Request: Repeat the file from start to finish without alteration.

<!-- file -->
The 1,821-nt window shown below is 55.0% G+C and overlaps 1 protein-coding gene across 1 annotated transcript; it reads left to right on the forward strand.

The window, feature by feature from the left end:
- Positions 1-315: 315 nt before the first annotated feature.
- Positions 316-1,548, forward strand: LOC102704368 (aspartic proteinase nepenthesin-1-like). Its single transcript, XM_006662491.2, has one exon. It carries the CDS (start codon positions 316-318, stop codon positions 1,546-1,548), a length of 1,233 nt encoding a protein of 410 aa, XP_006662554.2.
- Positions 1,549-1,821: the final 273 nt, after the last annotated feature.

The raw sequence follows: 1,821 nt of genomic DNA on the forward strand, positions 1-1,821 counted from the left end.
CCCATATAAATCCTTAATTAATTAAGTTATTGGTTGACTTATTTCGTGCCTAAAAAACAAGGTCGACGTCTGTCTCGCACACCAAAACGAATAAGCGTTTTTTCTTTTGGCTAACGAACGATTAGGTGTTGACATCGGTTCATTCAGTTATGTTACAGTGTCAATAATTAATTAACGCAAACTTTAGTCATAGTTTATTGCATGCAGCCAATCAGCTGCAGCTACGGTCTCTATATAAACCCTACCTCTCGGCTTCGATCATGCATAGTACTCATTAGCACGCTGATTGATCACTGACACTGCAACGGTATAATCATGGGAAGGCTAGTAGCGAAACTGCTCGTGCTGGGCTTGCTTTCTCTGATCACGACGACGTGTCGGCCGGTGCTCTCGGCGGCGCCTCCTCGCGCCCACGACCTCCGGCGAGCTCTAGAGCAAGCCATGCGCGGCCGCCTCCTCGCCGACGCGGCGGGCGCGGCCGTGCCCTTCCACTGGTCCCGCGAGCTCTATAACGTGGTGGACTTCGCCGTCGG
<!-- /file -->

The 1,821-nt window shown below is 55.0% G+C and overlaps 1 protein-coding gene across 1 annotated transcript; it reads left to right on the forward strand.

The window, feature by feature from the left end:
- Positions 1-315: 315 nt before the first annotated feature.
- Positions 316-1,548, forward strand: LOC102704368 (aspartic proteinase nepenthesin-1-like). Its single transcript, XM_006662491.2, has one exon. It carries the CDS (start codon positions 316-318, stop codon positions 1,546-1,548), a length of 1,233 nt encoding a protein of 410 aa, XP_006662554.2.
- Positions 1,549-1,821: the final 273 nt, after the last annotated feature.

The raw sequence follows: 1,821 nt of genomic DNA on the forward strand, positions 1-1,821 counted from the left end.
CCCATATAAATCCTTAATTAATTAAGTTATTGGTTGACTTATTTCGTGCCTAAAAAACAAGGTCGACGTCTGTCTCGCACACCAAAACGAATAAGCGTTTTTTCTTTTGGCTAACGAACGATTAGGTGTTGACATCGGTTCATTCAGTTATGTTACAGTGTCAATAATTAATTAACGCAAACTTTAGTCATAGTTTATTGCATGCAGCCAATCAGCTGCAGCTACGGTCTCTATATAAACCCTACCTCTCGGCTTCGATCATGCATAGTACTCATTAGCACGCTGATTGATCACTGACACTGCAACGGTATAATCATGGGAAGGCTAGTAGCGAAACTGCTCGTGCTGGGCTTGCTTTCTCTGATCACGACGACGTGTCGGCCGGTGCTCTCGGCGGCGCCTCCTCGCGCCCACGACCTCCGGCGAGCTCTAGAGCAAGCCATGCGCGGCCGCCTCCTCGCCGACGCGGCGGGCGCGGCCGTGCCCTTCCACTGGTCCCGCGAGCTCTATAACGTGGTGGACTTCGCCGTCGG